Beware of “Future Faking” this Holiday Season


The holidays are a prime time for singles to connect and find a partner they can share the holiday festivities with. Online dating and dating apps are more popular and convenient. Since there are more events and parties during the holidays, it makes it easy to move more quickly in the relationship. While you may have heard of “cuffing,” where people set an intention to find someone only for the holidays, it’s actually “future faking” that should make you wary.


Future fakers rely on a fast connection. Early in the relationship, they talk about how close they feel to you and begin planning a future. They are manipulative and will say anything to convince you that they and the real thing. It can be financially and emotionally devastating, especially during the holidays where they are meeting your family and friends. If you think your new partner is possibly a future faker, below are 3 dating practices they tend to use.


1. They have accelerated timing. If your partner is making big promises about the future and overwhelming you with the details before you’ve been dating six months, that’s a red flag.

2. Their actions don’t match their words. Future fakers rarely follow-through on their promises. For example, if your partner is promising that your Christmas gift is an exotic beach vacation or a cabin in the mountains, ask them if they have the place booked. If you don’t see an itinerary, don’t be sucked into their manipulative tactic.

3. They primarily talk to you on social media or text instead of face-to-face. Texting and social media are easy and convenient; they don’t really require the sacrifice of your time or energy. It’s also easy to say romantic words and make big promises behind a screen. If they cannot or will not meet you face-to-face, that is a blaring red flag.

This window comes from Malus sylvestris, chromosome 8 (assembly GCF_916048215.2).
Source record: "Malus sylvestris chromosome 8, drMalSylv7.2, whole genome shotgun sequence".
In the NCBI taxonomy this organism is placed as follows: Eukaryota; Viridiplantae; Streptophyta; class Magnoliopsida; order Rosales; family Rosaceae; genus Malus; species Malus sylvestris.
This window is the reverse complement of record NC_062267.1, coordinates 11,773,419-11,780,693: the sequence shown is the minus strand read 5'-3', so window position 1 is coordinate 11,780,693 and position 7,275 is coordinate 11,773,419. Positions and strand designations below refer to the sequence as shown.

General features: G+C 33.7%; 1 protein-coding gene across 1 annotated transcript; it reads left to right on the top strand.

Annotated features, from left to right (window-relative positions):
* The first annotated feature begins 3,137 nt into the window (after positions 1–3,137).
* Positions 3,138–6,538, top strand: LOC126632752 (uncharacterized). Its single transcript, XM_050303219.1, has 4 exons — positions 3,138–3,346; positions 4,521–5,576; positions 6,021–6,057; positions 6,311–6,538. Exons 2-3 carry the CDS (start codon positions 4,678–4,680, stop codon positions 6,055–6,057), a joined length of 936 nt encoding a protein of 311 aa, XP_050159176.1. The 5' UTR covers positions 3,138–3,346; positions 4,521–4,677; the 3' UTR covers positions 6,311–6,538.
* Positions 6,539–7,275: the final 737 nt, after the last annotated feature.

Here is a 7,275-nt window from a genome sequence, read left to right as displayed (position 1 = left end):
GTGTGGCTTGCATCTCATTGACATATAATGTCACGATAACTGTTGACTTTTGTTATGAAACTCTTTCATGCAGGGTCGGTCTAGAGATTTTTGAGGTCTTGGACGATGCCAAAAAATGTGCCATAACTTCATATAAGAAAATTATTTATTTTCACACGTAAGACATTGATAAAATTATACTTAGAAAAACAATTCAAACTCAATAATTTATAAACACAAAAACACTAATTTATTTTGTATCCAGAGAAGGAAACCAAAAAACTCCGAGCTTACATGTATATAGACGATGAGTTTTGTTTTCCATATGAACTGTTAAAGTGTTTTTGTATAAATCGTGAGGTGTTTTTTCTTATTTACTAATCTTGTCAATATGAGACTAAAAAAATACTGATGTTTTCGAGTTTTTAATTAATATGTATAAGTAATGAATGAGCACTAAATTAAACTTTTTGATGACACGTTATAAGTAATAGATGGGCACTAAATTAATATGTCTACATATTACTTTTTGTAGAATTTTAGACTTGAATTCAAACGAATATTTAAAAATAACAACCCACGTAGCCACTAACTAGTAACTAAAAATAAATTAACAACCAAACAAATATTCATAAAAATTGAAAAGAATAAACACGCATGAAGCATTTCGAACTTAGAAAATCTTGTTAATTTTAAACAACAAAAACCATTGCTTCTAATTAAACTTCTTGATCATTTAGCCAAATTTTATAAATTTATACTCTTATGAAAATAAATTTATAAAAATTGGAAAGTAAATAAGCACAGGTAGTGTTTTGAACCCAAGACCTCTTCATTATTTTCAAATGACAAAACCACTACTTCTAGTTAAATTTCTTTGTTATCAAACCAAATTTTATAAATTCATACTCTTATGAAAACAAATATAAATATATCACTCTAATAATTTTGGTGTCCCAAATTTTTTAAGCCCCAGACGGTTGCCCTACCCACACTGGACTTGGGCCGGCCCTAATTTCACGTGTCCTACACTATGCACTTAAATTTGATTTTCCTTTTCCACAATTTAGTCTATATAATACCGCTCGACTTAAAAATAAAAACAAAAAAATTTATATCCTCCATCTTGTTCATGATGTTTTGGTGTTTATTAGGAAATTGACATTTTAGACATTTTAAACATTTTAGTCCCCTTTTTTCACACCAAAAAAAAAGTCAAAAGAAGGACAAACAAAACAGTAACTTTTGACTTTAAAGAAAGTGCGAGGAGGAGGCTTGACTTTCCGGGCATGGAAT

If you’re starting a new relationship this holiday season, here are four suggestions to keep you safe from future faking.

1. Take things slowly. When a new partner tries to talk you into something too soon or without concern for your feelings, that is a red flag. It isn’t exciting, and it isn’t emotionally mature. Don’t let them take advantage of you. Exit their plan. Better to go home for Christmas by yourself than with a future faker.

1. Set your standards higher. Instead of wanting someone of a particular height, charm, or style, go deeper and find someone who practices respect and integrity and prioritizes you and your relationship. Future fakers are successful because they find people who are looking at superficial qualities.

2. Hold them to their word. If your partner makes promises to meet you at a holiday event, hold them accountable. If they don’t show up, don’t continue engaging with them.

3. Stay in the real world. Future fakers create an illusion of romance and fantasy. The holiday season is magical, but romance with a future faker isn’t. It isn’t real, and it’s based on manipulative lies. A healthy relationship is when two emotionally mature people are equally invested in creating a relationship together. It requires you talk face to face and be responsible for your actions and promises.


Future fakers are self-centered and occasionally narcissistic. A relationship with this type of person will fill your life with constant turmoil and stress. If you begin feeling as though your partner is manipulating you, end the relationship early and don’t look back.

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